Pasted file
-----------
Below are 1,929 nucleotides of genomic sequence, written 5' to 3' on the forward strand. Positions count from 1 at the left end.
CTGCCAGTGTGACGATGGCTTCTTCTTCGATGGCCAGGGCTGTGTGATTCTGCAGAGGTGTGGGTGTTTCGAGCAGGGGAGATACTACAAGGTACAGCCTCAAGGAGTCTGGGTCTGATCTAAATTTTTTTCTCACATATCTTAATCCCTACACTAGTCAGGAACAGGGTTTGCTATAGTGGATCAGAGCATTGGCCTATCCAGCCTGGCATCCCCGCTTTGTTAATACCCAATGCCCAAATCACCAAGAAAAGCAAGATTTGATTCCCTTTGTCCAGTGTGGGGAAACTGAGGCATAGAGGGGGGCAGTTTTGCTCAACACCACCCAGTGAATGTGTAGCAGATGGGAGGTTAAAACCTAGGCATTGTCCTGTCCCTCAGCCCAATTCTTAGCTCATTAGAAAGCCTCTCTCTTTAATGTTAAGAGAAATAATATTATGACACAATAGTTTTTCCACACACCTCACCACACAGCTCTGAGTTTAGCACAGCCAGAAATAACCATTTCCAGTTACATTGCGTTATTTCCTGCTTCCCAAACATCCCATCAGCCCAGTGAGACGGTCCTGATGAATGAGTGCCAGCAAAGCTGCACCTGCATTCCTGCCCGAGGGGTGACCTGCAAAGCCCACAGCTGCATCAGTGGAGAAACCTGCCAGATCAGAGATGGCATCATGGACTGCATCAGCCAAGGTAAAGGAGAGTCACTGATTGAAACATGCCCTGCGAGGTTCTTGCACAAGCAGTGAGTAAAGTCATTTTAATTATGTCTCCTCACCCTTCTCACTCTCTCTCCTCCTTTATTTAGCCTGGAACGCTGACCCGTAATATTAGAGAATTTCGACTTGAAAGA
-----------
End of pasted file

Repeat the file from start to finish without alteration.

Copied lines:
Below are 1,929 nucleotides of genomic sequence, written 5' to 3' on the forward strand. Positions count from 1 at the left end.
CTGCCAGTGTGACGATGGCTTCTTCTTCGATGGCCAGGGCTGTGTGATTCTGCAGAGGTGTGGGTGTTTCGAGCAGGGGAGATACTACAAGGTACAGCCTCAAGGAGTCTGGGTCTGATCTAAATTTTTTTCTCACATATCTTAATCCCTACACTAGTCAGGAACAGGGTTTGCTATAGTGGATCAGAGCATTGGCCTATCCAGCCTGGCATCCCCGCTTTGTTAATACCCAATGCCCAAATCACCAAGAAAAGCAAGATTTGATTCCCTTTGTCCAGTGTGGGGAAACTGAGGCATAGAGGGGGGCAGTTTTGCTCAACACCACCCAGTGAATGTGTAGCAGATGGGAGGTTAAAACCTAGGCATTGTCCTGTCCCTCAGCCCAATTCTTAGCTCATTAGAAAGCCTCTCTCTTTAATGTTAAGAGAAATAATATTATGACACAATAGTTTTTCCACACACCTCACCACACAGCTCTGAGTTTAGCACAGCCAGAAATAACCATTTCCAGTTACATTGCGTTATTTCCTGCTTCCCAAACATCCCATCAGCCCAGTGAGACGGTCCTGATGAATGAGTGCCAGCAAAGCTGCACCTGCATTCCTGCCCGAGGGGTGACCTGCAAAGCCCACAGCTGCATCAGTGGAGAAACCTGCCAGATCAGAGATGGCATCATGGACTGCATCAGCCAAGGTAAAGGAGAGTCACTGATTGAAACATGCCCTGCGAGGTTCTTGCACAAGCAGTGAGTAAAGTCATTTTAATTATGTCTCCTCACCCTTCTCACTCTCTCTCCTCCTTTATTTAGCCTGGAACGCTGACCCGTAATATTAGAGAATTTCGACTTGAAAGA